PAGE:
Sport is about much more than results

2009-11-14 00:00

AS much as any team in the world, the Springbok rugby side is judged purely on their results. When they win, they are hailed as “the greatest team in the world, heroes of the volk en nasie”, and so on. When they lose, even if it is only a week later, they are widely condemned as “not fit to wear the jersey”.

These words are necessarily written before last night’s Test match against France in Toulouse, so it is hard to predict whether the subjects of this column are waking up this morning as still “the world’s greatest team” or whether they have been transformed overnight from Bokke to sondebokke.

Either way, they remain a group of young South Africans who are prepared to work hard, who are desperate to win in green and gold and who are unequivocally proud to represent their country.

The current tour to Europe started as an oddly two-tiered adventure, with the midweek team flying north to play Leicester, the English champions, while the Test players remained in sunny Johannesburg preparing for their French Test.

The understudies flunked their lines at Welford Road, performing below expectations and losing 22-17 to a club side missing 12 players either through injury or international duty.

Chastened and disappointed, and ruthlessly blasted in the headlines back home, a quiet group of Springboks were bussed south last Sunday and taken to a hotel in the cathedral city of St Albans, north of London. Upon arrival, most of the players dissolved into their rooms, but two, Andries Bekker and Ruan Pienaar, immediately jumped at an opportunity to drive 20 minutes to Watford, where they watched Saracens post a free-flowing 30-22 victory over Bath in the LV Cup.

The sight of these two young internationals standing modestly in the crowd suddenly prompted the thought that, in some families, the rugby genes may run so strong that Springboks are born; their respective fathers, Hennie Bekker and Gysie Pienaar, not only played together on the 1981 Springbok tour of New Zealand but also coached together in the national squad that won the Rugby World Cup in 1995.

The 2009 midweek Springboks trained the following morning — the kind of bleak lead-grey Monday morning that condemns England in many SA minds — and launched their preparations for their match against Saracens at Wembley next Tuesday night, the midweek side’s sole opportunity to salvage dented pride.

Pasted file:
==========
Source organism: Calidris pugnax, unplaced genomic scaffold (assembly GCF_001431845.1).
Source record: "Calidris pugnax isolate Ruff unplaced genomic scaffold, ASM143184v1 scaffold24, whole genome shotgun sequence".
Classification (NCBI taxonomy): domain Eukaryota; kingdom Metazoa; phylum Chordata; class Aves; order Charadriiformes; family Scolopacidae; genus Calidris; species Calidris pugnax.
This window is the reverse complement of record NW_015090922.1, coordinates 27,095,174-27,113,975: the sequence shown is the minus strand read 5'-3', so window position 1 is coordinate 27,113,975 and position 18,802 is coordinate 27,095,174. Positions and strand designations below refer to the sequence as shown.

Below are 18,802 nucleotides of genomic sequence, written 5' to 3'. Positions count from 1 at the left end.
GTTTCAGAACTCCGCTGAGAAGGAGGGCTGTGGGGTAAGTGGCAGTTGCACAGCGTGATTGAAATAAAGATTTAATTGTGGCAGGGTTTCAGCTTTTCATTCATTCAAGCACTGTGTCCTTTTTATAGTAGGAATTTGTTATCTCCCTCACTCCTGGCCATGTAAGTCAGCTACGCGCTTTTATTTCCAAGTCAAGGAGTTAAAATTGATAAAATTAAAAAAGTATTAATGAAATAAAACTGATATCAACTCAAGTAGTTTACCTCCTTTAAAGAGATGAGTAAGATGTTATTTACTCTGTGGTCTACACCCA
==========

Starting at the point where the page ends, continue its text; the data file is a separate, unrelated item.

Limbs were loosened, muscles were stretched and, later in the day, the players returned to the same venue to conduct a coaching clinic for 180 youngsters from Hertfordshire and north London.

SA Rugby had agreed to the appearance and, testament to the enduring strength of the Springbok brand, every place was reserved within 36 hours of the event being announced.

It was dark and it was cold, but this band of young South Africans arrived with smiles on their faces, greeted the enthusiastic parents standing on the touchline and, to a man, entered into the spirit of the activities, coaching and encouraging the children, joining in the games, running, jumping, tackling, laughing, creating memories, and then, without a moan or a groan, remaining to sign every last autograph.

“Apparently the Springboks were good at the coaching clinic,” somebody said a few days later.

“No, they were not good,” replied a prominent local businessman, who had taken his young son along to the clinic.

“I will argue with anybody who says they were good. The fact is they were unbelievable. When the boy said he wanted to go, I was sceptical because, in my experience, most professional sportsmen tend to be arrogant and lazy; they do the minimum and give the impression they’re doing you a huge favour.

“These guys were completely different. They could not have been more friendly.

“They could not have been more positive. They could not have been better role models. On the way home, my son announced he was going to start supporting South Africa. I told him that was going too far, but his logic was sound.”

It is probably asking too much for South Africans to judge their rugby players by anything other than the result of their most recent match, but they are a decent bunch.

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